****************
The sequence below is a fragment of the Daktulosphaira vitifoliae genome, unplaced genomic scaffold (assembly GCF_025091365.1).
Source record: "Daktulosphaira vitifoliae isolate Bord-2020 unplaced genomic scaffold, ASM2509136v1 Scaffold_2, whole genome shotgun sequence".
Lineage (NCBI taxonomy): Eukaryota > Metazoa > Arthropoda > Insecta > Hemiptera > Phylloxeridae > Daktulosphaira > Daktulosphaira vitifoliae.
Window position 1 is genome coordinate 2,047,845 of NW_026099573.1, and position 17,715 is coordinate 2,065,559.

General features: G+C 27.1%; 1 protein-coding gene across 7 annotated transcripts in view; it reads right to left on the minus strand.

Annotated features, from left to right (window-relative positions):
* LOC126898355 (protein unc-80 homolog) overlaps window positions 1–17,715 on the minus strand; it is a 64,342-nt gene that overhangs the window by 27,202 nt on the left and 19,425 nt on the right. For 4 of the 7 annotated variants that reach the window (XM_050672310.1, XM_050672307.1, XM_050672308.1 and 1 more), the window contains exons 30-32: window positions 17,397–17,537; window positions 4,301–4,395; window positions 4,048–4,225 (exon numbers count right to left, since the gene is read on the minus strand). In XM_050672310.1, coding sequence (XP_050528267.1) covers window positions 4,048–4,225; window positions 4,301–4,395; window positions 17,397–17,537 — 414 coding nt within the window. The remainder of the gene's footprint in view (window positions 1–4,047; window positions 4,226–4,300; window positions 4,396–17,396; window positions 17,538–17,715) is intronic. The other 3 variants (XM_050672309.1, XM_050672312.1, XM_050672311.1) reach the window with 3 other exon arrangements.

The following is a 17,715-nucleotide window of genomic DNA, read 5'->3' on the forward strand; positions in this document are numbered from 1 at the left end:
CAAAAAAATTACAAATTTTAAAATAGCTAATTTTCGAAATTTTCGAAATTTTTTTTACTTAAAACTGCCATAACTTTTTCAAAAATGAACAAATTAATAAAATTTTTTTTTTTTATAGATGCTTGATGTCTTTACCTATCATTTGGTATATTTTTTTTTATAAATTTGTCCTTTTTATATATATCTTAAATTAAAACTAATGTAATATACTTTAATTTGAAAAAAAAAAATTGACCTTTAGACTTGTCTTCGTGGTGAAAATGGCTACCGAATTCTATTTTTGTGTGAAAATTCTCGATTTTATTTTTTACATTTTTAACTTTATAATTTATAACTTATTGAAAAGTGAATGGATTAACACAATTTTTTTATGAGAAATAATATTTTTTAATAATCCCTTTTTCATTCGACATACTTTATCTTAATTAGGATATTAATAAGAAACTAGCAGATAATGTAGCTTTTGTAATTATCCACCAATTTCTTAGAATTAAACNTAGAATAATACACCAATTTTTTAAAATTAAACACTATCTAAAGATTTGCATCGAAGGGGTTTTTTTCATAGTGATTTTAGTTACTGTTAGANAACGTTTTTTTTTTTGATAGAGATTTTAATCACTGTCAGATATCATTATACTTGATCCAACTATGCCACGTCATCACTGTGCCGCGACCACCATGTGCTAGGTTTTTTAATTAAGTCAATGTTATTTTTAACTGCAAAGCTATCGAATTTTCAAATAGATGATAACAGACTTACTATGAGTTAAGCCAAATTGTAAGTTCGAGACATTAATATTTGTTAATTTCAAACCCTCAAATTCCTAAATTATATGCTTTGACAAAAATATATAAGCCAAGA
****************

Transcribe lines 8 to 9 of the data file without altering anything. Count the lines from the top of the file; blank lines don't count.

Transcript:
The following is a 17,715-nucleotide window of genomic DNA, read 5'->3' on the forward strand; positions in this document are numbered from 1 at the left end:
CAAAAAAATTACAAATTTTAAAATAGCTAATTTTCGAAATTTTCGAAATTTTTTTTACTTAAAACTGCCATAACTTTTTCAAAAATGAACAAATTAATAAAATTTTTTTTTTTTATAGATGCTTGATGTCTTTACCTATCATTTGGTATATTTTTTTTTATAAATTTGTCCTTTTTATATATATCTTAAATTAAAACTAATGTAATATACTTTAATTTGAAAAAAAAAAATTGACCTTTAGACTTGTCTTCGTGGTGAAAATGGCTACCGAATTCTATTTTTGTGTGAAAATTCTCGATTTTATTTTTTACATTTTTAACTTTATAATTTATAACTTATTGAAAAGTGAATGGATTAACACAATTTTTTTATGAGAAATAATATTTTTTAATAATCCCTTTTTCATTCGACATACTTTATCTTAATTAGGATATTAATAAGAAACTAGCAGATAATGTAGCTTTTGTAATTATCCACCAATTTCTTAGAATTAAACNTAGAATAATACACCAATTTTTTAAAATTAAACACTATCTAAAGATTTGCATCGAAGGGGTTTTTTTCATAGTGATTTTAGTTACTGTTAGANAACGTTTTTTTTTTTGATAGAGATTTTAATCACTGTCAGATATCATTATACTTGATCCAACTATGCCACGTCATCACTGTGCCGCGACCACCATGTGCTAGGTTTTTTAATTAAGTCAATGTTATTTTTAACTGCAAAGCTATCGAATTTTCAAATAGATGATAACAGACTTACTATGAGTTAAGCCAAATTGTAAGTTCGAGACATTAATATTTGTTAATTTCAAACCCTCAAATTCCTAAATTATATGCTTTGACAAAAATATATAAGCCAAGA